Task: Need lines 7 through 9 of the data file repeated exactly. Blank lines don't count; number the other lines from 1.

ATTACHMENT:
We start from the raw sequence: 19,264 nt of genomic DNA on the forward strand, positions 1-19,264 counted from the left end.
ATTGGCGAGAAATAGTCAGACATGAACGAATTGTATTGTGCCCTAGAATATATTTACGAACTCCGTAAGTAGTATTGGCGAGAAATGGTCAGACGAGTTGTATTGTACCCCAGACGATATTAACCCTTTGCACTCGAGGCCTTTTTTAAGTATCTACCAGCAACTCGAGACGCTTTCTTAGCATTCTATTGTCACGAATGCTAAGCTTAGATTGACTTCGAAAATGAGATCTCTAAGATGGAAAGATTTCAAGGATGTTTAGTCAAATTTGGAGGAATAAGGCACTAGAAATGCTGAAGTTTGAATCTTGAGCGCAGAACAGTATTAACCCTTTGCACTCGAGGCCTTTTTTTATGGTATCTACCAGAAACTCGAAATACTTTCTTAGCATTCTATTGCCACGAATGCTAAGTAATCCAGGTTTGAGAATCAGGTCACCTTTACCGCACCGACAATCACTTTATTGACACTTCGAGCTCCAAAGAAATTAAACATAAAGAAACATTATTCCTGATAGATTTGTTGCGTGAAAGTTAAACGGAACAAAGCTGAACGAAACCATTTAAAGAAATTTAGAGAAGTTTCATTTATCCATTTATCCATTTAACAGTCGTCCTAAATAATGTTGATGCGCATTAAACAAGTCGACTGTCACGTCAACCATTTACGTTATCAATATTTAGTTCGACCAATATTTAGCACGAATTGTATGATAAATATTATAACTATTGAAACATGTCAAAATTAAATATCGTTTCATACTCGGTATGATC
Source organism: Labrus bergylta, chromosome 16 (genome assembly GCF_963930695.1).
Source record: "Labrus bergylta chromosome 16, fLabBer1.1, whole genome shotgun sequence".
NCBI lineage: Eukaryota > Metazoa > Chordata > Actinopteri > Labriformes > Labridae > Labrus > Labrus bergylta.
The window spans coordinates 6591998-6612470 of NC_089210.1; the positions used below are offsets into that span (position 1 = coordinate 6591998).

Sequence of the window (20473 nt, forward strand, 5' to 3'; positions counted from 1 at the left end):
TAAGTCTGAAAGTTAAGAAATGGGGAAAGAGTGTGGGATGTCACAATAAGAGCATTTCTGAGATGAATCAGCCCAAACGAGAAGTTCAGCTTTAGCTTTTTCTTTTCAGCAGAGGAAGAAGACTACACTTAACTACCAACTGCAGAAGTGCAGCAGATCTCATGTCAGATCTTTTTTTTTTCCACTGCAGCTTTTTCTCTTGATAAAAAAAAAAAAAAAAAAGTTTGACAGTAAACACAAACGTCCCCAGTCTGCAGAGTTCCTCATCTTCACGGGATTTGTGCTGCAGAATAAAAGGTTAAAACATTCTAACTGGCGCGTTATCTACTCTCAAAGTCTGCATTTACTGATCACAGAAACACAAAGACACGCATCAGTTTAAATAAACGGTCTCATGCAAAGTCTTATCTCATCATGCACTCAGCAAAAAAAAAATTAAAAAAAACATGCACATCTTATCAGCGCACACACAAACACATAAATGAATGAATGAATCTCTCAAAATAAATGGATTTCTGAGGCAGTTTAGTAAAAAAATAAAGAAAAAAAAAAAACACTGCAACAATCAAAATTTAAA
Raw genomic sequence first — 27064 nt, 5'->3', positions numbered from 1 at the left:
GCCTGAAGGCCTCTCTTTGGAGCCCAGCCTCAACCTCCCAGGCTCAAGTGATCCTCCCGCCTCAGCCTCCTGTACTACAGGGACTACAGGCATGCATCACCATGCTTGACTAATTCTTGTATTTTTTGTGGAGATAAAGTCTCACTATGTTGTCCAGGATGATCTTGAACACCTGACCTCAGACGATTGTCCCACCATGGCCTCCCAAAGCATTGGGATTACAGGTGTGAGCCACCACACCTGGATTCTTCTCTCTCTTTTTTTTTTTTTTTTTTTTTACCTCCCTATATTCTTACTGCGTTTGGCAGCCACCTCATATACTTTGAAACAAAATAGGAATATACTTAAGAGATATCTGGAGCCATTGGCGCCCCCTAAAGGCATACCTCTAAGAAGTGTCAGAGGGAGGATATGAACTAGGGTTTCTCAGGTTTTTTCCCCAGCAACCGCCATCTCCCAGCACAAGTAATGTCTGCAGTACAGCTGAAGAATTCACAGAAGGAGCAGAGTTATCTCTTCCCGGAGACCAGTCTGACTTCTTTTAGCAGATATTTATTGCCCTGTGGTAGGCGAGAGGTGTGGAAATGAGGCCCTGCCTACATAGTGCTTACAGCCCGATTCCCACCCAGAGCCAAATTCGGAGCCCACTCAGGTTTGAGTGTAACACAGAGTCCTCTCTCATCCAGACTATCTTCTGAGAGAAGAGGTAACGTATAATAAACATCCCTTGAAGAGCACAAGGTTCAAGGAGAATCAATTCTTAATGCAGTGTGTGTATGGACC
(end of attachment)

Sequence of the window (20473 nt, forward strand, 5' to 3'; positions counted from 1 at the left end):
TAAGTCTGAAAGTTAAGAAATGGGGAAAGAGTGTGGGATGTCACAATAAGAGCATTTCTGAGATGAATCAGCCCAAACGAGAAGTTCAGCTTTAGCTTTTTCTTTTCAGCAGAGGAAGAAGACTACACTTAACTACCAACTGCAGAAGTGCAGCAGATCTCATGTCAGATCTTTTTTTTTTCCACTGCAGCTTTTTCTCTTGATAAAAAAAAAAAAAAAAAAGTTTGACAGTAAACACAAACGTCCCCAGTCTGCAGAGTTCCTCATCTTCACGGGATTTGTGCTGCAGAATAAAAGGTTAAAACATTCTAACTGGCGCGTTATCTACTCTCAAAGTCTGCATTTACTGATCACAGAAACACAAAGACACGCATCAGTTTAAATAAACGGTCTCATGCAAAGTCTTATCTCATCATGCACTCAGCAAAAAAAAAATTAAAAAAAACATGCACATCTTATCAGCGCACACACAAACACATAAATGAATGAATGAATCTCTCAAAATAAATGGATTTCTGAGGCAGTTTAGTAAAAAAATAAAGAAAAAAAAAAAACACTGCAACAATCAAAATTTAAA
Raw genomic sequence first — 27064 nt, 5'->3', positions numbered from 1 at the left: